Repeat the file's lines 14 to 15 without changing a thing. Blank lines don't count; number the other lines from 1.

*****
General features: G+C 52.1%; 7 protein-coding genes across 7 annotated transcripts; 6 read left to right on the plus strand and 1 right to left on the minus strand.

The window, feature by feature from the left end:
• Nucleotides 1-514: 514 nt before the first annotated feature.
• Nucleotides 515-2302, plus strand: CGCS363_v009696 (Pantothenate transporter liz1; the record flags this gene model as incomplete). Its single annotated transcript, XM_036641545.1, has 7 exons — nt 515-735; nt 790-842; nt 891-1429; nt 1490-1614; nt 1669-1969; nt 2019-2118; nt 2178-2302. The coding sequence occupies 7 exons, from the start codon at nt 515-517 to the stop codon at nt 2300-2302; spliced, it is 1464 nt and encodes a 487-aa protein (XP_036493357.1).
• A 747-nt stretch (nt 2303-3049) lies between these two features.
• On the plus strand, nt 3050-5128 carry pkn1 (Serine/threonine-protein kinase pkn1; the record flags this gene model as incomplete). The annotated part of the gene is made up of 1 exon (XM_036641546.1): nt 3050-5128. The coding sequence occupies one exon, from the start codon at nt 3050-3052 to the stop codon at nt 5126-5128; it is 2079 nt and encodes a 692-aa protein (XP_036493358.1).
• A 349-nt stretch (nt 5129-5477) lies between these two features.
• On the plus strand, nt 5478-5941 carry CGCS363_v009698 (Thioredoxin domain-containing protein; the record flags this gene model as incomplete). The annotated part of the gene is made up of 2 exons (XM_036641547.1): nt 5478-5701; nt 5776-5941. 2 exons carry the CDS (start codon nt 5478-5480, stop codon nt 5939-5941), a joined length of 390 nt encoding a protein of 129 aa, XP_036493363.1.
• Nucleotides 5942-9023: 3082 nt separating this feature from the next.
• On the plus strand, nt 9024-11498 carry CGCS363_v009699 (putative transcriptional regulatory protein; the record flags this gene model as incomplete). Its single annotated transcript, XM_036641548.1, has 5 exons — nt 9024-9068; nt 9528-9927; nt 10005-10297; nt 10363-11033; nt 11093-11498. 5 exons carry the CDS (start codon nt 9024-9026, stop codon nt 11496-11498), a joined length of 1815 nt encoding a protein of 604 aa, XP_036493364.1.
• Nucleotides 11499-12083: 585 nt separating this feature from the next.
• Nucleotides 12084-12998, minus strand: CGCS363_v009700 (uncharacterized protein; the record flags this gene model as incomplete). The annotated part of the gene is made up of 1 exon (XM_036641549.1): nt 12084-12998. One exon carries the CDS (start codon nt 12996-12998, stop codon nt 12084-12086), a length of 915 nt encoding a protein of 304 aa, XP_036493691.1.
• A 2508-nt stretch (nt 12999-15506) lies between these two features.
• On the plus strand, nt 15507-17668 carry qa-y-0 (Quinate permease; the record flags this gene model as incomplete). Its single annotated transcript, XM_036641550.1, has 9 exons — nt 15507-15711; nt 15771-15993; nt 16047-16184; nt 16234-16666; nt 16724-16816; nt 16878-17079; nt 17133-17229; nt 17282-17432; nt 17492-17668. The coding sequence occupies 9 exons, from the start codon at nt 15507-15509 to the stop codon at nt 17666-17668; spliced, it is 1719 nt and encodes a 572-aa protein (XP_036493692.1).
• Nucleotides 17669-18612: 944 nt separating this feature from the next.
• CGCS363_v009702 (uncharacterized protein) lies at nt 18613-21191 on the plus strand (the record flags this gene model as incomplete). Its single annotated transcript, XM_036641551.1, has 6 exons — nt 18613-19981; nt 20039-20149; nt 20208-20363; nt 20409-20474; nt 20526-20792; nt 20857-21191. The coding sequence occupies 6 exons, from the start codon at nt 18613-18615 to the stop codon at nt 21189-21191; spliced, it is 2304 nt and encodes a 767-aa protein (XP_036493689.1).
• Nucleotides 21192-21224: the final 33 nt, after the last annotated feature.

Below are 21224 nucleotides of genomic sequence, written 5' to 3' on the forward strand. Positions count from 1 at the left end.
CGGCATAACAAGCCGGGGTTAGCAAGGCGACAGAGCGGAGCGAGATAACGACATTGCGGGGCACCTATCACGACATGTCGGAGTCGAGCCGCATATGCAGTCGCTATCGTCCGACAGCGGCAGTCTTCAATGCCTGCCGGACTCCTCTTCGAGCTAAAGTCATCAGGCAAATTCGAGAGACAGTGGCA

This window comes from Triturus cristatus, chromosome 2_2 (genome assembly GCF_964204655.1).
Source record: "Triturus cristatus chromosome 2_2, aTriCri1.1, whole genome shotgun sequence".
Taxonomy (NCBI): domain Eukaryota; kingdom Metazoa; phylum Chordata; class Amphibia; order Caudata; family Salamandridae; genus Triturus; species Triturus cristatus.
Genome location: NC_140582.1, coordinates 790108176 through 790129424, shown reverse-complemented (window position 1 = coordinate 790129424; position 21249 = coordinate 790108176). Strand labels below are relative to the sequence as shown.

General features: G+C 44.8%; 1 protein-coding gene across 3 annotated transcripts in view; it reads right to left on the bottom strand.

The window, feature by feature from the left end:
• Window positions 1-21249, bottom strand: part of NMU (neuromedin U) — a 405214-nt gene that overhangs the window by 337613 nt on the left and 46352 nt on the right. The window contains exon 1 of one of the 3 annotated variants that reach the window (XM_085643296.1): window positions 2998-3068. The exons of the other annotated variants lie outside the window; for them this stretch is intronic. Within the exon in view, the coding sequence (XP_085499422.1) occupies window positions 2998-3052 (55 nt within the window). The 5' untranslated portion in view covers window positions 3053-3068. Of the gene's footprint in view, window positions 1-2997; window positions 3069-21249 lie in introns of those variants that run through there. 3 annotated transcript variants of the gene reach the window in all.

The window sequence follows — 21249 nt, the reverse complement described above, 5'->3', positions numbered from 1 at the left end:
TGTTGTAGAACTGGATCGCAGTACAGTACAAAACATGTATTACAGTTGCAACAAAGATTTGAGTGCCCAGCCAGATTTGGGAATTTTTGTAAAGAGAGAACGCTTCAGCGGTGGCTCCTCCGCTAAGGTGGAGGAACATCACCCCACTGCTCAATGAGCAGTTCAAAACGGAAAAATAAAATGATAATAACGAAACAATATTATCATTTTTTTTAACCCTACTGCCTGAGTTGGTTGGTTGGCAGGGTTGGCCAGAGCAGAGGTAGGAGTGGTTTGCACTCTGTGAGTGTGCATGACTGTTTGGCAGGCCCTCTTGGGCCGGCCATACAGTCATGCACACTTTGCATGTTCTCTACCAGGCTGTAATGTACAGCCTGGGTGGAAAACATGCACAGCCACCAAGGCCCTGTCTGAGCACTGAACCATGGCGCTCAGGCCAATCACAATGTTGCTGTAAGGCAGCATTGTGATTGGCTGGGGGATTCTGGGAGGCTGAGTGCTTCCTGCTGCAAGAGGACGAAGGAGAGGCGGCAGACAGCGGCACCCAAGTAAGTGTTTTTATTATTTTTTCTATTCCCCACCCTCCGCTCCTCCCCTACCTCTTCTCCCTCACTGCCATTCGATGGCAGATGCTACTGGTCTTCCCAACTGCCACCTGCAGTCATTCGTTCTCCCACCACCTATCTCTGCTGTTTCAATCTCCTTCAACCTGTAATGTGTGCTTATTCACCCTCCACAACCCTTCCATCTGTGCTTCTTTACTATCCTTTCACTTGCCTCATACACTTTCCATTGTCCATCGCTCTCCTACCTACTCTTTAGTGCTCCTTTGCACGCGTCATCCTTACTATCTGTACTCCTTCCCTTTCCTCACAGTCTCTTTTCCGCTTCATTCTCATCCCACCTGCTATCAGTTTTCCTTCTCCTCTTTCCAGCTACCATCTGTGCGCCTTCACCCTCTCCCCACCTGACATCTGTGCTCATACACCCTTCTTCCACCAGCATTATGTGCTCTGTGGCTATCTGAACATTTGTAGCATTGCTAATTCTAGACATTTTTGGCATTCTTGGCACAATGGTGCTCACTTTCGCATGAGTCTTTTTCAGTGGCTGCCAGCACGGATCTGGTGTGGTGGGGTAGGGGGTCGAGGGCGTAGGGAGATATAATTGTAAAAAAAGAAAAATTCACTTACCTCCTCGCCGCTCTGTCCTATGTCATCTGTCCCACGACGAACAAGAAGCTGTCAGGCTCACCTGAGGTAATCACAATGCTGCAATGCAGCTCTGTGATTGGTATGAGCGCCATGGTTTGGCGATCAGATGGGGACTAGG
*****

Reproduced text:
• On the plus strand, nt 15507-17668 carry qa-y-0 (Quinate permease; the record flags this gene model as incomplete). Its single annotated transcript, XM_036641550.1, has 9 exons — nt 15507-15711; nt 15771-15993; nt 16047-16184; nt 16234-16666; nt 16724-16816; nt 16878-17079; nt 17133-17229; nt 17282-17432; nt 17492-17668. The coding sequence occupies 9 exons, from the start codon at nt 15507-15509 to the stop codon at nt 17666-17668; spliced, it is 1719 nt and encodes a 572-aa protein (XP_036493692.1).
• Nucleotides 17669-18612: 944 nt separating this feature from the next.